“While exciting, I hope tonight isn’t a pivotal moment in Eli’s life. Win or lose, the lesson he should take is that when a champion is crowned, it is final. If it’s the Astros, it isn’t unfair, it’s unfortunate (for him but not for the Houston version of Eli). If it’s the Nationals, he will probably be happy, and he will go to school tomorrow with a nice memory. Hopefully, he learns to appreciate the ecstasy the champion feels and recognizes the hard work that was put into the accomplishment.”
Plus, I had told Eli the moment the Nats had lost the third straight game in DC that ” it’s not over yet.”
But I knew the Nats were now facing two hurdles, as a loss in either of the final games in Houston would mean the end of this dream. And in my heart and soul I thought the Astros would win. (It’s hard to overcome the ‘schooling’ of being a Sox fan. Tho, I guess I may have forgotten the full lesson of that ‘schooling,’ – that when the win does comes, and it eventually will, it’s an overwhelming joy.)
Hell, I even forgot, ignored (?), to some degree, what my then 21-year old daughter had written to me fifteen years ago and I had posted about lessons I had taught her about “never say never” and the importance of believing in miracles (more on that word below).
So as everyone everywhere now knows, the Nats did win that final game, coming from behind in the 7th inning, to complete a simply amazing series of comebacks and five months of truly extraordinary achievements.
I shoulda known.
I shoulda believed.
And for those of you who have a few more minutes to devote to this important topic, even if you’ve read, listened to, and talked about what the Nats achieved, I’m posting below an article that sums up how truly extraordinary what the Nats have done. It’s written by Jason Stark in the The Athletic.
He writes that this was a truly magical event.
If you remove ‘divine intervention’ from the definition of magical and stick to simply supernatural, then I totally agree with Stark.
Actually, maybe there was some divine intervention. See what you think.
HOUSTON – Do you believe in miracles? You should. Here’s all the proof you need that miracles happen in sports: The Washington Nationals just won the World Series. Just don’t try to explain how. That’s the miraculous part.
They just completed a journey unlike any that has been completed before. They just spent their season and their October doing things that no team has ever done. And then, for their final act – in a wild Game 7, on a shocking Wednesday evening in Houston – they won one more game they couldn’t possibly win, which finished off one of the greatest upsets in the history of the World Series. That’s all.
Do you believe in miracles? Well, when it’s the seventh game of the World Series and you’re getting one-hit in the seventh inning by a future Hall of Famer – against a 107-win juggernaut that needs just nine more outs to start comparing itself to the ’27 Yankees – you don’t need to consult the Win Probability charts to understand what a preposterous formula that is for winning that game, let alone that World Series.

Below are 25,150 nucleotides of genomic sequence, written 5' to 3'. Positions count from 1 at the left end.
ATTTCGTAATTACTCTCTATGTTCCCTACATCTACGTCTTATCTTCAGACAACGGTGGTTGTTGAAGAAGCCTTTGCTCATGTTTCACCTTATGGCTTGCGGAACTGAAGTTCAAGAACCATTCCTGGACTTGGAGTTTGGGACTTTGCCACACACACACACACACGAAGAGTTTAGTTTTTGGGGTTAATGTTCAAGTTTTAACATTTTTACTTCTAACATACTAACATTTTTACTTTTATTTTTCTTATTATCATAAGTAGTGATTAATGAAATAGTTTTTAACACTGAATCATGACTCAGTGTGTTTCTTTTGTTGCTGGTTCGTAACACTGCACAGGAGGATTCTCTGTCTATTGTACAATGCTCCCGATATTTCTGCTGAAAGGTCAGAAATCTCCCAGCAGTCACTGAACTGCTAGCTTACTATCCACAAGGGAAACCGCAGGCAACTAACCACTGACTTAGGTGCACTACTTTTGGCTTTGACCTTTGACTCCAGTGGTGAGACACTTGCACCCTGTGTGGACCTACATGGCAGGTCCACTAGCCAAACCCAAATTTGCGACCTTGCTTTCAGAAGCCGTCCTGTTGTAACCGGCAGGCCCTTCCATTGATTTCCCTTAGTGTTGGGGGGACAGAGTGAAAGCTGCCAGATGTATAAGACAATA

But “preposterous” is actually an excellent way to describe the wild and crazy ride of the 2019 Nationals. So of course Anthony Rendon launched one more staggering home run into the Crawford Boxes in left, off Zack Greinke. And of course the apparently ageless Howie Kendrick then sliced a game-changing, Series-changing, life-changing home run off the foul pole in right. And of course the Nationals would perform their latest elimination-game magic trick and turn one more near-certain defeat into one more death-defying victory.
Because this is what they do. A little over four weeks ago, the Nationals were four outs from not even advancing past the wild card game. And now they’re the champions of baseball. Because if ever there was a baseball team you just couldn’t kill, this was it.
“OK, this is now the most 2019 Nats thing to ever happen,” said reliever Sean Doolittle, as the champagne dripped from his championship goggles after one final 6-2 stunner of a win over the mighty Houston Astros.
For two weeks now, Doolittle has been spinning off variations of that quote, all while we’ve been carrying on a running dialogue about whether this team qualifies as miraculous. He instructed us at one point to come up with some sort of metric to determine what constituted a true miracle. Weighted Miracles Created Plus maybe? That sort of thing. That part of this project didn’t go well. But Doolittle continued to weigh this heavy-duty topic.
I’ve been thinking a lot about this,” he said – but he still wasn’t sure, even as the champagne flowed. So we were forced to turn elsewhere. We then asked this team’s hitting coach, Kevin Long, if he thought what this team has just done could be called a miracle.
“Yeah, I do,” Long said instantly, then realized tears were welling in his eyes. “I’m going to get emotional. But the stuff and the things that these guys have overcome, it’s truly amazing.
“I really do think this was a dream team,” he said. “I really think this was one of the most amazing feats that any team has ever accomplished. If somebody had said that we’d beat the (2017) world champions in Houston tonight and they’d crown us world champions, I don’t think anybody would believe that.”
But there’s no choice but to believe it now, because they’ve done what they’ve done. So why do we think it’s safe to call these men the Miracle Nationals? It’s our mission today to make that case to all of you. It’s not as hard as you’d think.
The miracle of the elimination games